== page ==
Hot money

December 20, 2015


 

Global capital flows played an important part in the destabilisation of the financial system prior to the crisis of 2008. Working out what capital flows are occurring in the world economy, how much capital is flowing, where capital is coming from and going to, is made difficult because a significant proportion of the capital being moved is the result of illicit activity and its sources and destinations are deliberately hidden. Every year, roughly $1 trillion flows illegally out of developing and emerging economies due to crime, corruption, and tax evasion. This amount is more than these countries receive in foreign direct investment and foreign aid combined.

At the beginning of December 2015 a new report was released that highlights the latest data available on this “hot” money. Assembled by Global Financial Integrity, a research and advisory organisation based in Washington, DC, the report details illicit financial flows of money from developing countries using the latest information available, which is up until the end of 2013.

The cumulative amount of this “hot money” coming out of developing countries totalled just over $7.8 trillion between 2004 and 2013. On an annual basis, it breached the $1 trillion mark each of the last three years of data available, which means illegal capital flows are growing rapidly at an average rate of 6.5% rate annually.

 
In Asia, illicit financial outflows are growing even quicker at an 8.6% clip. It’s also on that continent that five of the ten largest source economies for these flows can be found, including the largest offender, which is China. The Chinese restructuring (see this article and this one) involves the dismantling of parts of the corrupt state apparatus that is the source of the wealth of a large part of the Chinese elite, and in the last few years the flow of capital leaving China has accelerated sharply and this includes a significant proportion of illicit funds as the wealthy members of the party elite attempt to hide, and securely store, their wealth.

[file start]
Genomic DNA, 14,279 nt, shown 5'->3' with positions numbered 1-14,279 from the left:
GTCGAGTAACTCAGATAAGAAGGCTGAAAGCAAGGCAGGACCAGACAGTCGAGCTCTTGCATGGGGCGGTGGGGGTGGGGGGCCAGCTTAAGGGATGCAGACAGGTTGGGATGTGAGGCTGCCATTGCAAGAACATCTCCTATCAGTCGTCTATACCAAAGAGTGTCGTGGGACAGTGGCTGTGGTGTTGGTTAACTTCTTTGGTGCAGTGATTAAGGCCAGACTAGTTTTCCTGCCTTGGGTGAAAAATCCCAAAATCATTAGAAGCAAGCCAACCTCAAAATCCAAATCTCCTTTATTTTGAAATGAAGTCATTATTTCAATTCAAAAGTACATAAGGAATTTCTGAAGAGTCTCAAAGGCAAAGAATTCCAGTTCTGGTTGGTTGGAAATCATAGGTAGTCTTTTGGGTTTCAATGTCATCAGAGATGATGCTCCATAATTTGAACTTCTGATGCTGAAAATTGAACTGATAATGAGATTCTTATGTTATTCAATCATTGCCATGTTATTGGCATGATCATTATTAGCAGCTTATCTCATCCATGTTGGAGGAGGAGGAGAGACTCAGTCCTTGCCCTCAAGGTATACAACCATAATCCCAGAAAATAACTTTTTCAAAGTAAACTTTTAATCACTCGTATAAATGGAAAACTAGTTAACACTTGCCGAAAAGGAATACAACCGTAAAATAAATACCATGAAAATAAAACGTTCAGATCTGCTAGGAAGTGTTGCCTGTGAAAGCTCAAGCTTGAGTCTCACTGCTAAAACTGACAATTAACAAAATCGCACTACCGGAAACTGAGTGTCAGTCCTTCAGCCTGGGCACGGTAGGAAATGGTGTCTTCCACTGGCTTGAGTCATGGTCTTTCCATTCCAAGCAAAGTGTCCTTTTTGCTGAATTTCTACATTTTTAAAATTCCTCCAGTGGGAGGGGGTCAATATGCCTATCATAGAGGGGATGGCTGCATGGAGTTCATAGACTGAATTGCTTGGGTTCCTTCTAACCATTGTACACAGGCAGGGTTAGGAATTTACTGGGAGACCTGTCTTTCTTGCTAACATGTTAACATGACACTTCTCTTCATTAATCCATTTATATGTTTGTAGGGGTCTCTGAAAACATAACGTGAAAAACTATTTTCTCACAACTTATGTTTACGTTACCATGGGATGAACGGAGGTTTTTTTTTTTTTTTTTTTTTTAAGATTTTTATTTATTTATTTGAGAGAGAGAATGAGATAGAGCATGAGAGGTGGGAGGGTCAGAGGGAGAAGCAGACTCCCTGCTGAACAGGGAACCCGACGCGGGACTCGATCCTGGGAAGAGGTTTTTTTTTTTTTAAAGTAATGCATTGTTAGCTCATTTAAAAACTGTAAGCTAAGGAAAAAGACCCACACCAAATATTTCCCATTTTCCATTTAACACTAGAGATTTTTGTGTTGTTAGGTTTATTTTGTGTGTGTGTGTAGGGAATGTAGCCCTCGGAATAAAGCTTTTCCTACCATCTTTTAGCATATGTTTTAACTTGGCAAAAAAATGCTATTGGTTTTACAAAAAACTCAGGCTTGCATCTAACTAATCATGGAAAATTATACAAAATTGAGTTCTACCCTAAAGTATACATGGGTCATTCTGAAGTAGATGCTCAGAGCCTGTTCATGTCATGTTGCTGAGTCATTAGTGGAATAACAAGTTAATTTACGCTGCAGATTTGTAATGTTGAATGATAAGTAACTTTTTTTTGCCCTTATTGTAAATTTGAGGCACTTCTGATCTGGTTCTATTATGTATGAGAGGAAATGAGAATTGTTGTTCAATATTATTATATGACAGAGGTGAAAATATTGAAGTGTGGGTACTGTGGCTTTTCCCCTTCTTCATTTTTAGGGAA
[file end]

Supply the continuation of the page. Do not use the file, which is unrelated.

The top ten source countries of illicit capital accounted for US$4.9 trillion in illicit financial outflows between 2004 and 2013, and accounted for 62.3% of cumulative illicit financial flows from the entire developing world.


 
How does this “hot” money leave these countries? Global Financial Integrity has calculated that 83% of illicit financial flows are due to what it calls “trade misinvoicing”.

It’s defined in the Global Financial Integrity report as the following:

“The misinvoicing of trade is accomplished by misstating the value or volume of an export or import on a customs invoice. Trade misinvoicing is a form of trade-based money laundering made possible by the fact that trading partners write their own trade documents, or arrange to have the documents prepared in a third country (typically a tax haven), a method known as re-invoicing. Fraudulent manipulation of the price, quantity, or quality of a good or service on an invoice allows criminals, corrupt government officials, and commercial tax evaders to shift vast amounts of money across international borders quickly, easily, and nearly always undetected.”

This report also divides the data on illicit financial out flows from the developing world during the period 2004-2013 into five major geographical regions: Sub-Saharan Africa, Asia, Developing Europe, MENA+AP (Middle East, North Africa, Afghanistan, and Pakistan), and the Western Hemisphere.

Sub-Saharan Africa accounted for 8.6 percent of cumulative illicit financial flows. There are two Sub-Saharan African countries in the top ten globally: South Africa (7th) and Nigeria (10th). Illicit financial flows averaged a sizeable 6.1 percent of the region’s GDP over this ten-year period.

Asia accounted for 38.8 percent of cumulative illicit financial flows. There are five Asian countries in the global top ten: China (1st), India (4th), Malaysia (5th), Thailand (8th), and Indonesia (9th). Illicit financial flows averaged 3.8 percent of the region’s GDP over this ten-year period.

What the report termed ‘Developing Europe’ accounted for 25.5 percent of cumulative illicit financial flows. Russia (2nd) is the only country in this region to appear in the global top ten. Illicit financial flows averaged 5.9 percent of the region’s GDP over this ten- year period.

MENA+AP accounted for 7.1 percent of cumulative illicit financial flows. There are no MENA+AP countries in the global top ten; Iraq is the highest at 16th. Illicit financial flows averaged 2.3 percent of the region’s GDP over this ten- year period.

The Western Hemisphere accounted for 20.0 percent of cumulative illicit financial flows. There are two Western Hemisphere countries in the global top ten: Mexico (3rd) and Brazil (6th). Illicit financial flows averaged 3.6 percent of the region’s GDP over this ten-year period.

Previous post:

Next post: